true and totally disgusting. but, to answer your question there isn't a body yet. maybe we need to form a new one.

Whilst he deserved to be banned for putting his personal profits ahead of his clients. The main problem he had was being a qualified adviser.

Accountants, mortgage brokers, property developers and basically everyone who isnt a financial adviser can recommend changing super to a SMSF without considering any detremental effect on a client's financial wellbeing.

Why would anyone ever waste time with FASEA when everyone else can do exactly what we do however without the threat of being banned or sued and without all the restrictions and costs forced upon us

Sadly I agree with Anon. Put this disclaimer at the bottom of your "suggestions" and be happy "Disclaimer:- This material is for educational purposes only. It does not constitute financial advice. XXX is not a qualified financial adviser and recommends you pay for professional advice before you act." Should cover you, reduce your costs, and allow you to blame an adviser if anything goes wrong. Even better AFCA will not accept the case, and ASIC has not regulated educational items.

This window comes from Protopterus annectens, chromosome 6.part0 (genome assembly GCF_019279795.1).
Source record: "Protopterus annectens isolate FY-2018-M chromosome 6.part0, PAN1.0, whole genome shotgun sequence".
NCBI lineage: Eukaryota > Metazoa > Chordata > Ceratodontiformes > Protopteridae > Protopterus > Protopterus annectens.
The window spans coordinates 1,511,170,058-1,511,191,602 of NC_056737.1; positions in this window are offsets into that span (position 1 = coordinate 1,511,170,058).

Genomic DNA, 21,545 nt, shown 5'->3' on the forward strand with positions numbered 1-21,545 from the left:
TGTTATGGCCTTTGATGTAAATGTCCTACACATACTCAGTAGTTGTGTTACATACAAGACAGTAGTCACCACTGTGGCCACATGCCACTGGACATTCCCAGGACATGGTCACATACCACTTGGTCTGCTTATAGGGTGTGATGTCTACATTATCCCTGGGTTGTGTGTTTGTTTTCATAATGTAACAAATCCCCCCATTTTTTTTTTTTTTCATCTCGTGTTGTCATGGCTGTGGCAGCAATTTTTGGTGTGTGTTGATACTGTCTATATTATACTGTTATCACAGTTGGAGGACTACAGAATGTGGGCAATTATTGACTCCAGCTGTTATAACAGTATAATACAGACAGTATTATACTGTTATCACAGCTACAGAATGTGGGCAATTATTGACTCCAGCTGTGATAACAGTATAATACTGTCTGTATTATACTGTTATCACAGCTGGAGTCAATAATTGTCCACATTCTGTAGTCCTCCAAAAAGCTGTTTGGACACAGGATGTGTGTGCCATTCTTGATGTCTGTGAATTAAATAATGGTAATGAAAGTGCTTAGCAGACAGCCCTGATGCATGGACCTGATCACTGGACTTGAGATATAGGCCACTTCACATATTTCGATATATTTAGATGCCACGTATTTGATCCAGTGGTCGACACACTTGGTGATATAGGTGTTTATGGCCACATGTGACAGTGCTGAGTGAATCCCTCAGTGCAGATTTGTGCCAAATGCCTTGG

accountants can't recommend the SMSF set up unless licensed. If it's the specific SMSF license you disagree, then I agree, it's a farce.

Dear Bozo I was thinking about how educations avoids the whole issue. Take this quote from ASIC money smart website. You can check the spelling as well, since it is challenging for ASIC. "Financial Health for Teachers is a personal learning program developed in partnership with Scott Pape, the 'Barefoot Investor' designed to: inspire and empower teachers; help teachers feel confident with money; provide practical strategies for dealing iwth financial issues in Scott's '60, 60, 6 challenges'.